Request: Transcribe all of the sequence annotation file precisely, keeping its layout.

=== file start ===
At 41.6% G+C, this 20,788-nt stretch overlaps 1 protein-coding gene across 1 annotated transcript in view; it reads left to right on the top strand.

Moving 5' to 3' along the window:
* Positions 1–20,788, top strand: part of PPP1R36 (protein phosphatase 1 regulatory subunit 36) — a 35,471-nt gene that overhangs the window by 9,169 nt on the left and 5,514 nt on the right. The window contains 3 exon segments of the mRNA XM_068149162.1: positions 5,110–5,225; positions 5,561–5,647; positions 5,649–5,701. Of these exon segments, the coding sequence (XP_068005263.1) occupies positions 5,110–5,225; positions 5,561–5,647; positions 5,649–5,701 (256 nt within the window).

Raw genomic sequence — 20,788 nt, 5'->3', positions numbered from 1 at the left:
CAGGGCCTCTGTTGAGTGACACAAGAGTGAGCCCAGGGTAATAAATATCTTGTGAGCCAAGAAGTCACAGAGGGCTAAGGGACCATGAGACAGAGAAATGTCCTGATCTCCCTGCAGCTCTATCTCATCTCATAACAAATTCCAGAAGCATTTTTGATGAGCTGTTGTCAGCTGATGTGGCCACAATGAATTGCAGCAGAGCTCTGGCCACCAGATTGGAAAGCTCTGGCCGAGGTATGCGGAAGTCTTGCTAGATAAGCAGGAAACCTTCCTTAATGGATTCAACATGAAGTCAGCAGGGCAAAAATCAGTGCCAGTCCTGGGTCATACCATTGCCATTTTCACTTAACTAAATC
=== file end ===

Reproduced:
At 41.6% G+C, this 20,788-nt stretch overlaps 1 protein-coding gene across 1 annotated transcript in view; it reads left to right on the top strand.

Moving 5' to 3' along the window:
* Positions 1–20,788, top strand: part of PPP1R36 (protein phosphatase 1 regulatory subunit 36) — a 35,471-nt gene that overhangs the window by 9,169 nt on the left and 5,514 nt on the right. The window contains 3 exon segments of the mRNA XM_068149162.1: positions 5,110–5,225; positions 5,561–5,647; positions 5,649–5,701. Of these exon segments, the coding sequence (XP_068005263.1) occupies positions 5,110–5,225; positions 5,561–5,647; positions 5,649–5,701 (256 nt within the window).

Raw genomic sequence — 20,788 nt, 5'->3', positions numbered from 1 at the left:
CAGGGCCTCTGTTGAGTGACACAAGAGTGAGCCCAGGGTAATAAATATCTTGTGAGCCAAGAAGTCACAGAGGGCTAAGGGACCATGAGACAGAGAAATGTCCTGATCTCCCTGCAGCTCTATCTCATCTCATAACAAATTCCAGAAGCATTTTTGATGAGCTGTTGTCAGCTGATGTGGCCACAATGAATTGCAGCAGAGCTCTGGCCACCAGATTGGAAAGCTCTGGCCGAGGTATGCGGAAGTCTTGCTAGATAAGCAGGAAACCTTCCTTAATGGATTCAACATGAAGTCAGCAGGGCAAAAATCAGTGCCAGTCCTGGGTCATACCATTGCCATTTTCACTTAACTAAATC